14) classic Tomita'esque analog synth sequence, trippy and composed, pretty actually
Players: William C Harrington (electronics, sax) Jilli Dart (guitar, guitar/sitar, effects) - Your Imaginary Friend, KZSU Stanford University


"Jilli's Intro and Syd from "UEM Live""

Players: William C Harrington (electronics, sax) Jilli Dart (guitar, guitar/sitar, effects)

Jilli's Intro and Syd from "UEM Live"

Harsh, electric guitar walls of sound. Magnified side-product noise becomes a partially demolished sound mass, excessive and yet teeming with microscopic changes within constant, deafening envelopes. Occasionally, the simple outlook gives way to complex overlays that express their statements in an equally forceful manner.

http://www.modisti.com/phpBB2/viewtopic.php?t=6564
- modisti.com


"wordpress.com"

"I’m not what you’d call a “big-city” person. So when the Angry Vegan Records release “Urban Electronic Music” by William C. Harrington arrived, you’ll have to understand that the title didn’t conjure a whole lot of positive images for me. In my limited experience, “urban” is too many people, too little privacy, not enough green– all the best excuses to live somewhere less intense. “Urban” is somewhere I’d visit, but wouldn’t want to stay.


If Harrington’s intent is to capture this feeling, I think he does it well. Don’t get me wrong, I’m enjoying the album quite a bit. It’s a fascinating trip to take! Like any good-sized city, Harrington has populated his album with a diverse set of voices– Arp 2600, E-mu Classic, and VK-7 keys clamor for attention alongside bowed guitar, cell phones, loops, saxophone, salad bowls, and a host of other unlikely objects. Within many tracks, like “I Slept Through Vespers” or “Cuckoo to You,” distinct sound events play a lesser role; with more of a blended, futuristic, electroacoustic feel. However, some tracks, like “One for Nick,” sound dated– I had some similar synth percussion presets on my old Casio– but isn’t part of the “urban” experience the contrast and layering of old and new? Would a city like St. Louis or Chicago (or Memphis!) retain any of its flavor if it stayed “updated” all the time? Oddly enough; one track on the album, “Enola Gay,” really is dated– 1973, to be precise– but fits so well you won’t suspect a thing.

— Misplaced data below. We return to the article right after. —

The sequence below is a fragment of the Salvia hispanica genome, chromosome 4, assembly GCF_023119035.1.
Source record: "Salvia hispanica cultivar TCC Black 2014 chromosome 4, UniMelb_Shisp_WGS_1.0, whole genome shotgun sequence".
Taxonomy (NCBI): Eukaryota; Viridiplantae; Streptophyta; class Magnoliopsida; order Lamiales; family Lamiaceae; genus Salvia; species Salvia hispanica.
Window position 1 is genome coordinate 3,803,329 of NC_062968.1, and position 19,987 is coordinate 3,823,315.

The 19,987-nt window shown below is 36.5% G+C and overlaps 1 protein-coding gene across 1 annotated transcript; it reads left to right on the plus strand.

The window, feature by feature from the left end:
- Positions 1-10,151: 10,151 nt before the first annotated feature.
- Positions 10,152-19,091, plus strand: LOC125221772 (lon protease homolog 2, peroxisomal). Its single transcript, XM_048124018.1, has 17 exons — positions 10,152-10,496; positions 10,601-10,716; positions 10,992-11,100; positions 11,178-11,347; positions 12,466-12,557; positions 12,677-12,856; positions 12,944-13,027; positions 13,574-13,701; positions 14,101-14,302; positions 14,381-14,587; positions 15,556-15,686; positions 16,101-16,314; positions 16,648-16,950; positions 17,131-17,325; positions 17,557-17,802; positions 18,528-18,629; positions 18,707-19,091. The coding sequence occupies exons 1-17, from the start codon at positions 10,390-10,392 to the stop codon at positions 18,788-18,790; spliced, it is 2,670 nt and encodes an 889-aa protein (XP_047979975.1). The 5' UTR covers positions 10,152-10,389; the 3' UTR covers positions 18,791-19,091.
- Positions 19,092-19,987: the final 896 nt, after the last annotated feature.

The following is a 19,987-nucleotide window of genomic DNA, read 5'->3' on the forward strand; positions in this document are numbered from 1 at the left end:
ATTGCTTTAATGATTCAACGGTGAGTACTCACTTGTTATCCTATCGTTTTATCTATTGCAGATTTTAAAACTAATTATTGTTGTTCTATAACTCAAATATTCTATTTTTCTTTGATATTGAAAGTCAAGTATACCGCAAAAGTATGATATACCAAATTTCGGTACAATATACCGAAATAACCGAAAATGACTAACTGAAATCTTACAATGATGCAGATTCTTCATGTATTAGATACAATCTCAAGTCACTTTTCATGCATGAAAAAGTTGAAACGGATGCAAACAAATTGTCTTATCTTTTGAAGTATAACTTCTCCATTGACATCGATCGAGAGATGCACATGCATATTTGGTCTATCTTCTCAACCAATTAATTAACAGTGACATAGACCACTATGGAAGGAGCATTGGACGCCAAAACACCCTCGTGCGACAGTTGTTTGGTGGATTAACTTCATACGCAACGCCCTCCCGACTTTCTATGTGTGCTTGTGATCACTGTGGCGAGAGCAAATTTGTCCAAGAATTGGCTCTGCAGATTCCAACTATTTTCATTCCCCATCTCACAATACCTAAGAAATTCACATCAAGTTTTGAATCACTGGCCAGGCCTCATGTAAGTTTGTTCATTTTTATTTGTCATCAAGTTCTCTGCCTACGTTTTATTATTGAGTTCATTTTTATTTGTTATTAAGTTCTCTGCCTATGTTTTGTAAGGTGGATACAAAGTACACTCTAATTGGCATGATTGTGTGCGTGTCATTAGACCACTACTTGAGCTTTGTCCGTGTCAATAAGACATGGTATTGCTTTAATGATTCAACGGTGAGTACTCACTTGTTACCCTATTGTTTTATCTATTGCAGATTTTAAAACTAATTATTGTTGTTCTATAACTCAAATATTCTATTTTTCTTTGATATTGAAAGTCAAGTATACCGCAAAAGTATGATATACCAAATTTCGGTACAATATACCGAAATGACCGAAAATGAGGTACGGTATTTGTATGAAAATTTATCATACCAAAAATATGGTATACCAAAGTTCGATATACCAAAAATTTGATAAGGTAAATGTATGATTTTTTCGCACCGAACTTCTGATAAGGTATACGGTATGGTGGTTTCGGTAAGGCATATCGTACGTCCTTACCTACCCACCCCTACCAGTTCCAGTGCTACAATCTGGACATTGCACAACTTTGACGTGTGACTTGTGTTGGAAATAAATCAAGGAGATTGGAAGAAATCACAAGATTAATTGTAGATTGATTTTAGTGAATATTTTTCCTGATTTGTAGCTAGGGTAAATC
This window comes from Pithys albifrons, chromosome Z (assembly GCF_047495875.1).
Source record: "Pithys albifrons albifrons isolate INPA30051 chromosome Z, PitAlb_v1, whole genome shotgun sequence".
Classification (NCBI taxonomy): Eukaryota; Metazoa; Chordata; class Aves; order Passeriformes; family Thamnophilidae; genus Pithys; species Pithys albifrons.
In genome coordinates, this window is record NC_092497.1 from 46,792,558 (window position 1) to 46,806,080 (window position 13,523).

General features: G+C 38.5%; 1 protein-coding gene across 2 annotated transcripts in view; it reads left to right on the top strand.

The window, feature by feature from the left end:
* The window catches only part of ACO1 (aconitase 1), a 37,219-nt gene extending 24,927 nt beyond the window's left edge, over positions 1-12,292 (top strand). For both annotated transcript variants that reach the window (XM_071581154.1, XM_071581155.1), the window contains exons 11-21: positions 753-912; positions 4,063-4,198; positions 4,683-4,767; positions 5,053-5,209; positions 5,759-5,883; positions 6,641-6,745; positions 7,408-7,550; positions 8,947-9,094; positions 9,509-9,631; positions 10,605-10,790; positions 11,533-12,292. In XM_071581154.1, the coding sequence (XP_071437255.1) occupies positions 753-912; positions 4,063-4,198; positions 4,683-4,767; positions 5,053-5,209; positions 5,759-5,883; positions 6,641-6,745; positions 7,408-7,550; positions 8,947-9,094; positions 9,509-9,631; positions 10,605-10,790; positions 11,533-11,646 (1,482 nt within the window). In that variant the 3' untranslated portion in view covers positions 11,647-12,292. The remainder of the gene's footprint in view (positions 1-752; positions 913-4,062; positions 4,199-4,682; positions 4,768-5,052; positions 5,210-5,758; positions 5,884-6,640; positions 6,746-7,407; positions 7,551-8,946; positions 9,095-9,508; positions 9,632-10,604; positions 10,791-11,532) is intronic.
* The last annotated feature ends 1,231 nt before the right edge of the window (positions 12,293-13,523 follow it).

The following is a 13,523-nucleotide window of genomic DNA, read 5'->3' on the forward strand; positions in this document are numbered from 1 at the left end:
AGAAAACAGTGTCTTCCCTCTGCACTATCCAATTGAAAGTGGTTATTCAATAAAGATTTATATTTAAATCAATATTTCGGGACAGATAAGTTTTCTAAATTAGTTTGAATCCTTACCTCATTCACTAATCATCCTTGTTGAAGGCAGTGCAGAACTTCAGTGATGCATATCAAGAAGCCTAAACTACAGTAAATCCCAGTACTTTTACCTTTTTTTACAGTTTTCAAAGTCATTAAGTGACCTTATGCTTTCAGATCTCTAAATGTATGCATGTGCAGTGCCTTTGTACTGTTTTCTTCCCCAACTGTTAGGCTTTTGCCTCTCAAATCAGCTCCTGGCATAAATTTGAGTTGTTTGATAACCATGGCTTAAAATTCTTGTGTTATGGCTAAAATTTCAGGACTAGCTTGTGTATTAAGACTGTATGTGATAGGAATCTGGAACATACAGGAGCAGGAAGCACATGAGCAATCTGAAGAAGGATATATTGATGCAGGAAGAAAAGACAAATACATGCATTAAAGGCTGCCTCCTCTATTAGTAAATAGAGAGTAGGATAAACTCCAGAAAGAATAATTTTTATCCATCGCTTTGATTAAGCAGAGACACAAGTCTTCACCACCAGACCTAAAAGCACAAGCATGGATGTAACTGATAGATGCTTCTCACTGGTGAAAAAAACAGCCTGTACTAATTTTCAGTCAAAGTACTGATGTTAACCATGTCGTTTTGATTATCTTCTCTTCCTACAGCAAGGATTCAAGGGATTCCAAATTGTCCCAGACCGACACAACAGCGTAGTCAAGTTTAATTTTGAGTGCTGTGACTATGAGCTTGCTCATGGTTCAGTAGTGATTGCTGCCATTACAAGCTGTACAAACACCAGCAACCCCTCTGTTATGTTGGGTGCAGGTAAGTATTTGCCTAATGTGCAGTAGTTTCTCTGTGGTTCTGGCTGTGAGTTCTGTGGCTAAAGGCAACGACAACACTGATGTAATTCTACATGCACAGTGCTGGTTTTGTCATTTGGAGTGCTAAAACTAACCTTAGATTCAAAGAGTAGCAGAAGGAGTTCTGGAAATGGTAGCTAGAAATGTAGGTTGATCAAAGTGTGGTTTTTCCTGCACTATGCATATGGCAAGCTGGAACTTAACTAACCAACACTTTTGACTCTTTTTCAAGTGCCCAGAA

“Remnants” seems to best reflect this layering, with Harrington providing a real hubbub of activity. This track best reflects the vibrant “aliveness” present in a city like New York, where the pattern and activity of the city itself seems to take on a life of its own. For a one-man album (composed, realized, produced, and engineered by Harrington) it’s a marvelous accomplishment." - Startling Moniker


"electro-music.com"

Exactly as I expected from this fine work from William C. Harrington. Not that it was predictable, it was not, but because I enjoyed Bill's performance at Electro Music 2006 and knew about his electronic music composing styles. I had to purchase his latest release!

U.E.M. is a nice mix of electronic sound, sampled/treated glass bowls, cell phones, and many other suprises! A expert weave of electronic sound and samples.

Well done Bill ....

Rating: [5 of 5 Stars!] - electro-music 2006


"DavidCosgrove.com"

This CD is beyond brilliant...words fail to express the level of genius present on this album. It is a rich, gorgeously textured, dynamic experience.

- David Cosgrove


"chaindlk.com"

"...this 14 track live recording of his performance at Nova Express, in LA, in Sept 2006 with special guest Jilli Dart of spacekitti. This free CD features him on soprano sax and electronics and Jilli on guitar, sitar and effects and travels the corridors of improvised experimental/electronic, spacing from drones to noise, occasionally pointing in the direction of more rhythmically-defined patterns and flirting with some weird free-form of obscure guitar-impregnated idm. Keep an eye on UEM as I feel they'll have more in store for us pretty soon."

Marc Urselli-Schaerer
http://www.chaindlk.com/reviews - Marc Urselli-Schaerer


Discography

Science Can't Explain It - 2009

Norcal Noisefest compilation - 2009

Eugene NoiseFest compilation - 2008

Norcal NoiseFest compilation - 2008